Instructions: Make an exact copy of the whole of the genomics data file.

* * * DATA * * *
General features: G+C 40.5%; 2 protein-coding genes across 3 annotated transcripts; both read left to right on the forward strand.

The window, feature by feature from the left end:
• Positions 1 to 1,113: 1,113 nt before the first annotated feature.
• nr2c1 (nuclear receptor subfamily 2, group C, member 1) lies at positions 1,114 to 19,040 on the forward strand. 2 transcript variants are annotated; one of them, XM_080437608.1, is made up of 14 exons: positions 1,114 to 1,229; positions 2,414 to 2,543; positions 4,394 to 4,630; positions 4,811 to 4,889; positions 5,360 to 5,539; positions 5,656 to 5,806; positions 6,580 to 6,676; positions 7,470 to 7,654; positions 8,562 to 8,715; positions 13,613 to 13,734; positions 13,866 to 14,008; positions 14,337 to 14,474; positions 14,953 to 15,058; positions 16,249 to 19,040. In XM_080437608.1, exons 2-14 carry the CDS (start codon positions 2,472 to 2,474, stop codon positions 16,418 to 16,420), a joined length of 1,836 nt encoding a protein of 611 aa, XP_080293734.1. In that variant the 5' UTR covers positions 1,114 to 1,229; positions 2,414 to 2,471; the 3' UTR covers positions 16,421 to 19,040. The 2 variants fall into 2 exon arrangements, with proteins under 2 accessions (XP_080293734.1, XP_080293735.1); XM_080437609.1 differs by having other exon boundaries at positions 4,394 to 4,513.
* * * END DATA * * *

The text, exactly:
General features: G+C 40.5%; 2 protein-coding genes across 3 annotated transcripts; both read left to right on the forward strand.

The window, feature by feature from the left end:
• Positions 1 to 1,113: 1,113 nt before the first annotated feature.
• nr2c1 (nuclear receptor subfamily 2, group C, member 1) lies at positions 1,114 to 19,040 on the forward strand. 2 transcript variants are annotated; one of them, XM_080437608.1, is made up of 14 exons: positions 1,114 to 1,229; positions 2,414 to 2,543; positions 4,394 to 4,630; positions 4,811 to 4,889; positions 5,360 to 5,539; positions 5,656 to 5,806; positions 6,580 to 6,676; positions 7,470 to 7,654; positions 8,562 to 8,715; positions 13,613 to 13,734; positions 13,866 to 14,008; positions 14,337 to 14,474; positions 14,953 to 15,058; positions 16,249 to 19,040. In XM_080437608.1, exons 2-14 carry the CDS (start codon positions 2,472 to 2,474, stop codon positions 16,418 to 16,420), a joined length of 1,836 nt encoding a protein of 611 aa, XP_080293734.1. In that variant the 5' UTR covers positions 1,114 to 1,229; positions 2,414 to 2,471; the 3' UTR covers positions 16,421 to 19,040. The 2 variants fall into 2 exon arrangements, with proteins under 2 accessions (XP_080293734.1, XP_080293735.1); XM_080437609.1 differs by having other exon boundaries at positions 4,394 to 4,513.